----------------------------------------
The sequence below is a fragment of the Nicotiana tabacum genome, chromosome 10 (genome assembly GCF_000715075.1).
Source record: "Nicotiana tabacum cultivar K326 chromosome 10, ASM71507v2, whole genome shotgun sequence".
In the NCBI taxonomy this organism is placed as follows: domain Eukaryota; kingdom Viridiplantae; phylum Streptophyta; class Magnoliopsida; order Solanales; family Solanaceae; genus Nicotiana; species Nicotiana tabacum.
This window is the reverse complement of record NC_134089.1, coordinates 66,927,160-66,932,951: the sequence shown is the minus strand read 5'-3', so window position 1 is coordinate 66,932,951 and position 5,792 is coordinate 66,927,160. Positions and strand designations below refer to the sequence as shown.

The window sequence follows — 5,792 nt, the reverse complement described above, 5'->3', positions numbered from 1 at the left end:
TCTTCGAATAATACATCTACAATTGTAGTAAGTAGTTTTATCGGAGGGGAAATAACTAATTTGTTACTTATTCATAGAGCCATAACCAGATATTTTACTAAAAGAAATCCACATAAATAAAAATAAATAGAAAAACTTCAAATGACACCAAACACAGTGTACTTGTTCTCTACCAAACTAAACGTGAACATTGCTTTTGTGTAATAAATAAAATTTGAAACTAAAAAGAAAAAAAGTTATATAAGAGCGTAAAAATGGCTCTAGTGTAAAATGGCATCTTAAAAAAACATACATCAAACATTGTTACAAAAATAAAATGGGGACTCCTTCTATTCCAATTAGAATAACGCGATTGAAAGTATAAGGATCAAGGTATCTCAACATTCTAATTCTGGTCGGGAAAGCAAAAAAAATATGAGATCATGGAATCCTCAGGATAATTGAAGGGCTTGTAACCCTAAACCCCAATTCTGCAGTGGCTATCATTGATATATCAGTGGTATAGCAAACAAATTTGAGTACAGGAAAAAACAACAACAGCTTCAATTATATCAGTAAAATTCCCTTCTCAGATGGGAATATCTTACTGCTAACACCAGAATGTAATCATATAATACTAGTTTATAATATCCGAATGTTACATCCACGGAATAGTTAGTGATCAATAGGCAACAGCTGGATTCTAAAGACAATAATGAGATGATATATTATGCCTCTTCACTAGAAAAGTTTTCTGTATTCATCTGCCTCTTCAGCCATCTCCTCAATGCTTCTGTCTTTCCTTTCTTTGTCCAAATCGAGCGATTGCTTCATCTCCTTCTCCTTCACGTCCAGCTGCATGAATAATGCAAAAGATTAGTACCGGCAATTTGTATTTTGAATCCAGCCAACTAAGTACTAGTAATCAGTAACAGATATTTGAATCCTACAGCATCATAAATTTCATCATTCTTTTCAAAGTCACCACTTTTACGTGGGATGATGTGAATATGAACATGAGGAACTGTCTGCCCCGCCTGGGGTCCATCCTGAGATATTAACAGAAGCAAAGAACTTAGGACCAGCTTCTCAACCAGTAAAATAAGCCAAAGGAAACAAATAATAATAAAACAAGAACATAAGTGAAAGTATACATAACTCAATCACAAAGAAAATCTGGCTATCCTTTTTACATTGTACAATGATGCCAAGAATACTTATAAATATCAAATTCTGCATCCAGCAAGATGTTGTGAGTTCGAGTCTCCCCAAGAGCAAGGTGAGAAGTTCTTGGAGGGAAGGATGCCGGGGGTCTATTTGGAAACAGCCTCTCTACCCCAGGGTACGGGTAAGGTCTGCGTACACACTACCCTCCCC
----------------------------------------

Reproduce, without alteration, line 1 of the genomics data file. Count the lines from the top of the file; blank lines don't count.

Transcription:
The sequence below is a fragment of the Nicotiana tabacum genome, chromosome 10 (genome assembly GCF_000715075.1).